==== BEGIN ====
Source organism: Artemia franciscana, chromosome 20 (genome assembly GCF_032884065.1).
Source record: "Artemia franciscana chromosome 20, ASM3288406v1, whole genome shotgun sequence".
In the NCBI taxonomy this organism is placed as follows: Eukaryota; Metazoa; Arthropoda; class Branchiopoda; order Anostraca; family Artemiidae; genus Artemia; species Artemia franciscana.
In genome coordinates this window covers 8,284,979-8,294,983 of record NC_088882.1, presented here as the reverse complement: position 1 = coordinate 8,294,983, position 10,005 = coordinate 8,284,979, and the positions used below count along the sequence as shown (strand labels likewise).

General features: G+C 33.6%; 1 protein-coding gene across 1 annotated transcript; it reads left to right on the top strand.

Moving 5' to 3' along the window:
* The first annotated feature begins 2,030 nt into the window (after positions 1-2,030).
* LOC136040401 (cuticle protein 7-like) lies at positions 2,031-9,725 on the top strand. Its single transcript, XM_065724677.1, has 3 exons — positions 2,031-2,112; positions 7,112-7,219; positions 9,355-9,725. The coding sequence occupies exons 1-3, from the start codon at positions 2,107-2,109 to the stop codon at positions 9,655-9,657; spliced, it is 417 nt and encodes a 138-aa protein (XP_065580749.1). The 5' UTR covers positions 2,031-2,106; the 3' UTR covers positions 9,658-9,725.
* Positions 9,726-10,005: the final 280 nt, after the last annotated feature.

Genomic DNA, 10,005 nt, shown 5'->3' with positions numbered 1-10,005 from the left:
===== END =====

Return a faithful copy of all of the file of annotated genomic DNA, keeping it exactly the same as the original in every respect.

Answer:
Source organism: Artemia franciscana, chromosome 20 (genome assembly GCF_032884065.1).
Source record: "Artemia franciscana chromosome 20, ASM3288406v1, whole genome shotgun sequence".
In the NCBI taxonomy this organism is placed as follows: Eukaryota; Metazoa; Arthropoda; class Branchiopoda; order Anostraca; family Artemiidae; genus Artemia; species Artemia franciscana.
In genome coordinates this window covers 8,284,979-8,294,983 of record NC_088882.1, presented here as the reverse complement: position 1 = coordinate 8,294,983, position 10,005 = coordinate 8,284,979, and the positions used below count along the sequence as shown (strand labels likewise).

General features: G+C 33.6%; 1 protein-coding gene across 1 annotated transcript; it reads left to right on the top strand.

Moving 5' to 3' along the window:
* The first annotated feature begins 2,030 nt into the window (after positions 1-2,030).
* LOC136040401 (cuticle protein 7-like) lies at positions 2,031-9,725 on the top strand. Its single transcript, XM_065724677.1, has 3 exons — positions 2,031-2,112; positions 7,112-7,219; positions 9,355-9,725. The coding sequence occupies exons 1-3, from the start codon at positions 2,107-2,109 to the stop codon at positions 9,655-9,657; spliced, it is 417 nt and encodes a 138-aa protein (XP_065580749.1). The 5' UTR covers positions 2,031-2,106; the 3' UTR covers positions 9,658-9,725.
* Positions 9,726-10,005: the final 280 nt, after the last annotated feature.

Genomic DNA, 10,005 nt, shown 5'->3' with positions numbered 1-10,005 from the left: